In this series of articles, I’m going to describe elements of my talk at the TC JUG.

I chose to present the topics in JSR 315 in an ascending order of importance. So let’s begin with what i think is the least important of the lot. I’m sure others will argue with my ordering, but since this is my blog, I get to make the calls ;)

So, let’s begin with annotations.

With JSR 315, the servlet container is finally a completely optional artifact. That’s a bit of oversimplification, but it is certainly true that for the most part. The servlet container must introspect all the classes in WEB-INF/classes as well as in WEB-INF/lib/*.jar looking for annotations. You can speed up servlet container starts by preventing this scanning of classes – if you set the metadata-complete attribute to true on the web-app element of your application’s web.xml.

Let’s begin by taking a look at a filter in the new world.

First, notice that the web.xml file is simply a shadow of its former self – and could have been omitted.

<?xml version="1.0" encoding="UTF-8"?>
<web-app xmlns="http://java.sun.com/xml/ns/javaee"
	xmlns:xsi="http://www.w3.org/2001/XMLSchema-instance"
	xsi:schemaLocation="http://java.sun.com/xml/ns/javaee

http://java.sun.com/xml/ns/javaee/web-app_3_0.xsd"

	version="3.0">
</web-app>

The filter is declared using the @WebFilter annotation and is registered as a filter for the /foo URL pattern.

package com.swengsol.filters;
import javax.servlet.*;
import javax.servlet.annotation.WebFilter;
import javax.servlet.http.HttpServletRequest;
import java.io.IOException;
import java.util.logging.Logger;

/**
 * User: Damodar Chetty
 * Date: Jul 24, 2010
 * Time: 8:39:20 AM
 * An introduction to Servlet 3.0 and Java 6 (TC JUG)
 * (c) Software Engineering Solutions, Inc.
 */

// 1. Annotations can map to either url patterns or servlet names
@WebFilter(urlPatterns = "/foo", filterName = "MyFilter")
public class MyFilter implements Filter {
    private static final Logger logger =
		Logger.getLogger("com.swengsol");
    public void destroy() {
    }

    public void doFilter(ServletRequest req, ServletResponse resp,
		FilterChain chain) throws ServletException, IOException {
        logger.info("> Filtering: " +
			((HttpServletRequest)req).getRequestURI());
        chain.doFilter(req, resp);
    }
    public void init(FilterConfig config) throws ServletException {
        logger.info("> Filter: " + "Initializing filter");
    }
}

The key element to notice here is the annotation that maps the url patterns /foo and /bar to our servlet. The filter we defined earlier will be invoked only when this servlet is requested using the pattern, /foo.

package com.swengsol.servlets;

import com.swengsol.Squawker;
import javax.servlet.ServletException;
import javax.servlet.annotation.WebServlet;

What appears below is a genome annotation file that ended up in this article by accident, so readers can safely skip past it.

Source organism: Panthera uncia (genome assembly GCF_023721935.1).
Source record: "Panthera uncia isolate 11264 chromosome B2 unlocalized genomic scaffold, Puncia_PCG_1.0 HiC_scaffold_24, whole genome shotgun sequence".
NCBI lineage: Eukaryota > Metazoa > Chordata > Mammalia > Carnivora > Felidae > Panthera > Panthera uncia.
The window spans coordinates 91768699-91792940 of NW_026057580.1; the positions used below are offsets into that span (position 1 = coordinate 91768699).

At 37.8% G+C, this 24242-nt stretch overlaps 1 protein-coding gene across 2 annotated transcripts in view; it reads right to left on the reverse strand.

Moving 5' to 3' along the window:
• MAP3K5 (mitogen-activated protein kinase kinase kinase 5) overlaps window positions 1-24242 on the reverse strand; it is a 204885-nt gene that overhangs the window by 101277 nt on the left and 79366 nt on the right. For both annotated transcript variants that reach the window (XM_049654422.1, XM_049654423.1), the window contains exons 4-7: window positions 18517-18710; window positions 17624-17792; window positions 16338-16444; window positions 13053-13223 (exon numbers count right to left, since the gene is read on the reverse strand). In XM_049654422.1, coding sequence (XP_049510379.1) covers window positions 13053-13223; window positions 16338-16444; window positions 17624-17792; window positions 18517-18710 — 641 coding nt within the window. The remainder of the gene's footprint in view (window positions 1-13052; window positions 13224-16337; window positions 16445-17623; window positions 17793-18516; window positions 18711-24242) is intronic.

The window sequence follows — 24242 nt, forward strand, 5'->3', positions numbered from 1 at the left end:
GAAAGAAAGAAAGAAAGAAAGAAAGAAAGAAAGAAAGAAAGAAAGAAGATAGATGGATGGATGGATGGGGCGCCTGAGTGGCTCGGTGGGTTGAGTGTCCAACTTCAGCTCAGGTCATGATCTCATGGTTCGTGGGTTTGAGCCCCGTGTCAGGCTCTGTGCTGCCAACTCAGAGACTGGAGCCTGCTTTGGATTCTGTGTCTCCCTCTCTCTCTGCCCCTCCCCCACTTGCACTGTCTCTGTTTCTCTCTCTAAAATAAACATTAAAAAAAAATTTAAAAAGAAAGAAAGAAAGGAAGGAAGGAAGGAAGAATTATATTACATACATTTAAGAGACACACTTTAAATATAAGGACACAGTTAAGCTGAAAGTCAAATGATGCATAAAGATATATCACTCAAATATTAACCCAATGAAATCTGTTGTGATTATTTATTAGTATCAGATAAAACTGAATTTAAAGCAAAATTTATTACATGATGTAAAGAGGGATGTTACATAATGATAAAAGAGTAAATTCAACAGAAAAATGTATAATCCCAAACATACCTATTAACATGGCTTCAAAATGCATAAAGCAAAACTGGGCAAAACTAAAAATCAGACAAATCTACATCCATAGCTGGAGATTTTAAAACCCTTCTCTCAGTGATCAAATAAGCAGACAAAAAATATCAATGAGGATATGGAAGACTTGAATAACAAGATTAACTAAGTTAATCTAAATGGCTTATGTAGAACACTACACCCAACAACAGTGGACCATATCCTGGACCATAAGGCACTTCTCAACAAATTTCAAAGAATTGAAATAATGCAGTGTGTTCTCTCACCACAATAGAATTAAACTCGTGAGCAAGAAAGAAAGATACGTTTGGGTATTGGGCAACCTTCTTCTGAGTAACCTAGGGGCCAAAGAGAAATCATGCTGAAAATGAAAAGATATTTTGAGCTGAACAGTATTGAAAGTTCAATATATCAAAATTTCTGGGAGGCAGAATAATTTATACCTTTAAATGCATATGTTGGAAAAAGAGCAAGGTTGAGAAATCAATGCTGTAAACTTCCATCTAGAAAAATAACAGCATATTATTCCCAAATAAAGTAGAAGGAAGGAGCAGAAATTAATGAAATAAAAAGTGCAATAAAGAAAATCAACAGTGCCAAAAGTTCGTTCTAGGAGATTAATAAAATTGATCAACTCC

import javax.servlet.http.HttpServlet;
import javax.servlet.http.HttpServletRequest;
import javax.servlet.http.HttpServletResponse;
import java.io.IOException;
import java.io.PrintWriter;
import java.util.Date;
import java.util.logging.Logger;

/**
* User: Damodar Chetty
* Date: Jul 24, 2010
* Time: 8:26:34 AM
* An introduction to Servlet 3.0 and Java 6 (TC JUG)
* (c) Software Engineering Solutions, Inc.
*/

@WebServlet(name="HelloWorldServlet", urlPatterns={"/foo", "/bar"})
public class HelloWorldServlet extends HttpServlet {
	private static final Logger logger =
		Logger.getLogger("com.swengsol");
	protected void doGet(HttpServletRequest request,
	  HttpServletResponse response)
	  throws ServletException, IOException {
		logger.info("Within request>>>" + getServletName());
		Squawker squawker =
		new Squawker("HelloWorldServlet: annotations map to " +
			"url patterns /foo and /bar: " + new Date());
		response.setContentType("text/html");
		PrintWriter out = response.getWriter();
		out.println(squawker.getHTML());
	}
}

The final annotation of interest is @WebListener, which we demonstrate using a trivial context listener. Registering a different listener is just as simple. You add this annotation to any class that implements a listener interface, and you are in business.

package com.swengsol.listeners;
/**
 * User: Damodar Chetty
 * Date: Jul 23, 2010
 * Time: 10:48:14 PM
 * An introduction to Servlet 3.0 and Java 6 (TC JUG)
 * (c) Software Engineering Solutions, Inc.
 */

import javax.servlet.*;
import javax.servlet.annotation.WebListener;
import java.util.EnumSet;
import java.util.concurrent.Executor;
import java.util.concurrent.LinkedBlockingQueue;
import java.util.concurrent.ThreadPoolExecutor;
import java.util.concurrent.TimeUnit;
import java.util.logging.Logger;

@WebListener
public class MyServletContextListener implements ServletContextListener {
    private static final Logger logger =
			Logger.getLogger("com.swengsol");

    // Public constructor is required by servlet spec
    public MyServletContextListener() {
    }
    public void contextInitialized(ServletContextEvent sce) {
        logger.info("Context Listener > Initialized");
    }
    public void contextDestroyed(ServletContextEvent sce) {
    }
}

So is the web.xml completely redundant? Not quite.

You can still use the web.xml to specify the ordering of components such as filters.

Likewise, you would use it when you wanted to override any configuration settings that may have been specified via annotations.

In just a bit, we’ll look at the programmatic definition of servlets and filters.